Why I’m unhappy about the release of Şık and Şener

By | March 13, 2012 at 11:44 am | One comment | Featured, Opinion | Tags: , , , , , , , , ,

So much for the world wide attention for press freedom in Turkey. The two most famous Turkish journalists in jail, Ahmet Şık and Nedim Şener, were set free on Monday night, pending trial. Joy all over the place and I’m happy for them too; but in a way it also makes me hopeless. Before these two men with well known, influential colleagues and friends were jailed, there was no attention whatsoever paid to the dozens of other jailed journalists. I see no reason why Turkey won’t be going back to that situation.

Şık and Şener were arrested 375 days ago, as part of the ongoing Ergenekon investigation. They were accused of being the ‘media wing’ of the Ergenekon network, which supposedly wanted to overthrow the AKP government. Everybody in their right mind knew instantly that this accusation was crap. Both investigative journalists were actually revealing plots and networks within the state, and doing so bravely. Even if Şık and Şener were supporting coups with their pens, which they were not, they should not be in jail for that. Coups are staged with tanks and weapons, not with pens – the pen should be free.


Something similar is going on with the majority of the journalists who are in jail in Turkey. Kurds. They are jailed for things like ‘having ties with a terrorist organization’ or ‘making propaganda for a terrorist organization’. You can find them in this list, working for papers Özgür Gündem and Azadiya Welat and news agency DIHA. If as a journalist writing about the Kurdish question for a Kurdish (or Turkish) paper you have no ties with a ‘terrorist organisation’, you are not doing your job very properly, I’d say. You can never be jailed for the contacts you have as a journalist, or for making heard the voices of people who have no chance of having their voices heard any other way. In fact, on the contrary: that’s the kind of journalism that should win awards.

But this general understanding of what press freedom really means doesn’t exist in Turkey. Not within the government, but also not among many journalists. At least, they don’t act like it. Before Şık and Şener were arrested, hardly anybody bothered about the Kurdish journalists rotting away in jail for years, often without being convicted. Şık and Şener have made it to the front pages and op-eds time and time again, but their Kurdish colleagues? They have no well-known friends in the media, they are not writing about topics that excited the average Turkish journalist, they are, in short, not part of any inner circle that matters in Turkey.


And still nobody really cares. The Kurdish journalists in jail are mentioned between in a by-line, but they are anonymous. Every court hearing of Şık and Şener got a whole lot of attention, with journalists tweeting from court like crazy and all papers reporting it, but who went to Diyarbakir courthouse to tweet, to video, to write? And who will be going to Diyarbakir court to report? Which journalists will bring attention to the fate of these dozens of practically anonymous men and women? Which foreign media will write about them tirelessly, as they did about Şık and Şener? Which foreign politician will use any of their names when calling upon the Turkish government to respect human rights? With Şık and Şener being set free, the general attention for press freedom will wain, leaving less perspective for their less famous colleagues.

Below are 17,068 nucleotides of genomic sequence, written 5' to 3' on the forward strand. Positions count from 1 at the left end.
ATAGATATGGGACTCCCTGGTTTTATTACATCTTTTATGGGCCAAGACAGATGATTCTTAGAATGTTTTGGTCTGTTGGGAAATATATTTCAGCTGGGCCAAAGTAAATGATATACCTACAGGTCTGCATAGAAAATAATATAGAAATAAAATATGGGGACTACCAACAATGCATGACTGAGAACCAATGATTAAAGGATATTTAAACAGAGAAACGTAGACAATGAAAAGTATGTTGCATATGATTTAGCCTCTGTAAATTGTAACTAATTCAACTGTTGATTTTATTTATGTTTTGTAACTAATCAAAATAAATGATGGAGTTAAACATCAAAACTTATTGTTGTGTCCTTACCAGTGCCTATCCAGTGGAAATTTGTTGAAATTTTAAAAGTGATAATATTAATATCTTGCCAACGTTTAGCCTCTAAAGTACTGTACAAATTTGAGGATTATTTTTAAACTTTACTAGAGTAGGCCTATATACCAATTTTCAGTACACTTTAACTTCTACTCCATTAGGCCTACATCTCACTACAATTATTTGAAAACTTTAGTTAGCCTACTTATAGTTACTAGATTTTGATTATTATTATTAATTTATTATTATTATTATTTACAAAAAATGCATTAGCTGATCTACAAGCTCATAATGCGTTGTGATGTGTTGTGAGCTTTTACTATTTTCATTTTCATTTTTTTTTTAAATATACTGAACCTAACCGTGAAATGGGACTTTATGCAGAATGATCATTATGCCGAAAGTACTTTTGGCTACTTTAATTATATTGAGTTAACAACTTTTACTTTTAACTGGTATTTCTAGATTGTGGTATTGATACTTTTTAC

I want to especially draw attention to Turabi Kişin. He works as an editor for Özgür Gündem in Diyarbakir. I met him last year in November, during a PKK funeral that I attended. Read a blog post, in which he is mentioned, about that here. He was afraid that on that very day he would be arrested. The next day we met again, we talked for some time and I remember him whispering and looking over his shoulder all the time. Then several weeks later, some journalists of his paper in Diyarbakir were arrested. I sent him a message, asking if he was okay. He texted back that, yes, his friends were in custody, that he was not but he soon expected it to be his turn.
When I visited Diyarbakir in January and wanted to meet again, I couldn’t get in touch. After days of trying to call, I paid a visit to his paper. They told me he was arrested some days earlier, in the morning when he was catching a plane in Ankara. He’s number 95 on the list I mentioned before. Now he’s locked up in Kandira, close to Istanbul. He has been in jail before, in the nineties. Try to imagine for a second what happened to Kurdish journalists in jail in the nineties.

Please, everybody, maintain the media attention on all these innocent jailed journalists as intensely as over the last few months, even now that Şık and Şener are finally back home. Please, surprise me.

About the Author

Fréderike Geerdink

After almost 15 years of journalism in the Netherlands, at the end of 2006 I moved my office to Turkey. The first story I made in Turkey, in the fall of 2004, was about different generations of Turkish women in a central-Anatolian town. Since living and working in the country, I’ve written for a wide range of media in the Netherlands. Among the most important are the national Dutch news agency (ANP), several weekly opinion magazines and monthly magazines about human rights and environmental issues, as well as women’s magazines. Besides that, I’m a fixer for TV-stations that come to Turkey and need all their work to be arranged before they actually fly in.

One Comment

  1. nejat (5 years ago)

    well said… oh, btw i bet zaman would love your article madam 🙂


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